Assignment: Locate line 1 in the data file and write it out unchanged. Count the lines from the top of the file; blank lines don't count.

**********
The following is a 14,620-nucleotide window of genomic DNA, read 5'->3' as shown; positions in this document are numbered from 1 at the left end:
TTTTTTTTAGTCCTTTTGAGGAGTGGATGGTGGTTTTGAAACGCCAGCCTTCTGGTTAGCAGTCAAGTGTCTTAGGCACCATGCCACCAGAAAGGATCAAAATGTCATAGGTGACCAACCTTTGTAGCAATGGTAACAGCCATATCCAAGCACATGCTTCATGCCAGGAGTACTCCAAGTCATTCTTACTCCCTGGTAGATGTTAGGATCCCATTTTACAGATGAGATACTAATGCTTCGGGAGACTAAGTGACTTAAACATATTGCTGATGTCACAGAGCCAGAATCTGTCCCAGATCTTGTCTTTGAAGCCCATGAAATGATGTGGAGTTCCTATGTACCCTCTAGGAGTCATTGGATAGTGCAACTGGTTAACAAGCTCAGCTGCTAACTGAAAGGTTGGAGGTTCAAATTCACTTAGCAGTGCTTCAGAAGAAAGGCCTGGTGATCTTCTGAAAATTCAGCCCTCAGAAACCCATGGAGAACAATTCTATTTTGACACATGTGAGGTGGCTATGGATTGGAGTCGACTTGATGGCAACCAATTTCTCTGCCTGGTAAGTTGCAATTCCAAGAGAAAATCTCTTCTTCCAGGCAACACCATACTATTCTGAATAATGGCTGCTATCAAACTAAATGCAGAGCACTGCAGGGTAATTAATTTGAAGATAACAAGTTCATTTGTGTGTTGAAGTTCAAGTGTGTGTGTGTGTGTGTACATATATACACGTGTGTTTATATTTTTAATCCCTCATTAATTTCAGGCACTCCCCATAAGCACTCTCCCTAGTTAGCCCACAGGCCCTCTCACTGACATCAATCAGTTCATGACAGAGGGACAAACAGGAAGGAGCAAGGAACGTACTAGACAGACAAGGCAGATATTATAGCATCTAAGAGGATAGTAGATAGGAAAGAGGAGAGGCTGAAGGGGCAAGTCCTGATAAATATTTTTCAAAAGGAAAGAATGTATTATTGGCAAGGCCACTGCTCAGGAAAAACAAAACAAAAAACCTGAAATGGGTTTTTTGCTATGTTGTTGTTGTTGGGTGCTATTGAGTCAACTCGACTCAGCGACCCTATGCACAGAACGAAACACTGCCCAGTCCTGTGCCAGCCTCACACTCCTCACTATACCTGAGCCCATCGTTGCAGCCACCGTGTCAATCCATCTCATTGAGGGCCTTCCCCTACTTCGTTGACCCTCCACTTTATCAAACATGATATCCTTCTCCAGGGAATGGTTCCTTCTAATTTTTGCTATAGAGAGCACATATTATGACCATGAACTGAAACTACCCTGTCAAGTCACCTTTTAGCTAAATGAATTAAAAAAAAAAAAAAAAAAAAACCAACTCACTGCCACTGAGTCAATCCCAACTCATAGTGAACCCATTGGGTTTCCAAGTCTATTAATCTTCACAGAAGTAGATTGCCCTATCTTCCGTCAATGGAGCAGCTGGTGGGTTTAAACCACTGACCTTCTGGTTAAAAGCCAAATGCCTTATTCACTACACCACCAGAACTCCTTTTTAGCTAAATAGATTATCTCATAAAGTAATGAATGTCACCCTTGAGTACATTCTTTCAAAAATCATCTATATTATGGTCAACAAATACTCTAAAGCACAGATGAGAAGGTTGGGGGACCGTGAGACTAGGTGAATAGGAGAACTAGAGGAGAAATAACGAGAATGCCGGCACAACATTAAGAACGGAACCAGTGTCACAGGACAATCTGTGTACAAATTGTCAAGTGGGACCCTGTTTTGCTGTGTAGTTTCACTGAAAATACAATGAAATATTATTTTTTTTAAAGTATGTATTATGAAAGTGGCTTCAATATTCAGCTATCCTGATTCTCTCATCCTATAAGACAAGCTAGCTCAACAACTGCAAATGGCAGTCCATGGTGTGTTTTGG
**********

The following is a 14,620-nucleotide window of genomic DNA, read 5'->3' as shown; positions in this document are numbered from 1 at the left end: